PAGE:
According to a UN statement released on Thursday, Christine Schraner Burgener said credible measures were needed to establish accountability for the violence that has engulfed Rakhine and driven thousands of Rohingya from their homes.
"In all discussions, the special envoy underlined the importance of accountability, which she highlighted was essential for genuine reconciliation," the statement read.
The UN envoy "urged for credible fact-finding measures" and said the United Nations was ready to cooperate to establish such steps.
Schraner Burgener held talks with Myanmar's de facto leader Aung San Suu Kyi and commander-in-chief General Min Aung Hlaing during a nine-day visit to the country, Presstv reported.
After visiting the camps of displaced Rohingya in Rakhine, she also suggested that authorities hold public meetings with the affected communities to encourage "reconciliation and healing."
The former Swiss ambassador to Germany, who was appointed special envoy in April, will travel soon to neighboring Bangladesh where 700,000 Rohingya live in overcrowded camps after being driven from their homes. She also plans to visit Thailand and China.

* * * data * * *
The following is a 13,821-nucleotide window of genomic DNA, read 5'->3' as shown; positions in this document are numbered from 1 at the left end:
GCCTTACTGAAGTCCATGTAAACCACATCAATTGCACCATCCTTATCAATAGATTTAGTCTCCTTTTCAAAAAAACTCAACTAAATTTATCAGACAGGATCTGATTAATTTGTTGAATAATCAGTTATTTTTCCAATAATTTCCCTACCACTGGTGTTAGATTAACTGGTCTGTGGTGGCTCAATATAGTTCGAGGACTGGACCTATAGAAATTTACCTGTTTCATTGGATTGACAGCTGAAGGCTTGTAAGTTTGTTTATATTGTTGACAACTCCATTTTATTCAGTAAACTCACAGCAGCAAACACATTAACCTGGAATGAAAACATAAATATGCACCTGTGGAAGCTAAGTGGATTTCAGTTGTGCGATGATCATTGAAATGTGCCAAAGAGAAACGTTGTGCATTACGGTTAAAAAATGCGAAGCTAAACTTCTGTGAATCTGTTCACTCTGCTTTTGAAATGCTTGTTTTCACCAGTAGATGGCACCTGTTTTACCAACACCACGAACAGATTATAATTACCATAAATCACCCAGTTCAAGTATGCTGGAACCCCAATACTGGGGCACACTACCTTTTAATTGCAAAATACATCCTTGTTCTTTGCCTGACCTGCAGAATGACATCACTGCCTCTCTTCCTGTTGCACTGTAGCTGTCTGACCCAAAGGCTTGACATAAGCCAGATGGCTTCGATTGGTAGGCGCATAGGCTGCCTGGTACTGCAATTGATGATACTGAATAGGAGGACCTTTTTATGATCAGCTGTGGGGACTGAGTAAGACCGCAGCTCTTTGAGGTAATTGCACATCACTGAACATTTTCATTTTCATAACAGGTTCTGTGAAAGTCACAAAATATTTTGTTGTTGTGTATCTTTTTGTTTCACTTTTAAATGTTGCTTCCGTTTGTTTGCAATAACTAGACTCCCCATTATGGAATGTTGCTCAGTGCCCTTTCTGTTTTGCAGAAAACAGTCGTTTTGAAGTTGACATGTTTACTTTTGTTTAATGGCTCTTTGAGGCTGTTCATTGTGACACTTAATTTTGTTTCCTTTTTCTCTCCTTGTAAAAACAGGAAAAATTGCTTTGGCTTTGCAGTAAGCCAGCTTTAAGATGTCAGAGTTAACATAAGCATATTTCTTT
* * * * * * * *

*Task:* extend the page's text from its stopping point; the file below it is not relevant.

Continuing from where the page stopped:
The United Nations has described the military campaign in Rakhine as "ethnic cleansing" and is pushing for a full investigation into allegations of atrocities.
Suu Kyi has come under fire for doing virtually nothing to stop the crimes. Her government has also snubbed and obstructed UN officials seeking to investigate the situation and prevented aid agencies from delivering food, water and medicines to the refugees.
The Security Council visited Myanmar and Rakhine state in early May, meeting with refugees who gave detailed accounts of killings, rape and torching of villages at the hands of Myanmar's military.
The United Nations has said it has strong suspicions that “acts of genocide” have taken place against the Rohingya.
The Rohingya have lived in Myanmar for generations but are denied citizenship and are branded illegal immigrants from Bangladesh, which likewise denies them citizenship.
The UN has described the 1.1-million-strong Muslim community as the most persecuted minority in the world.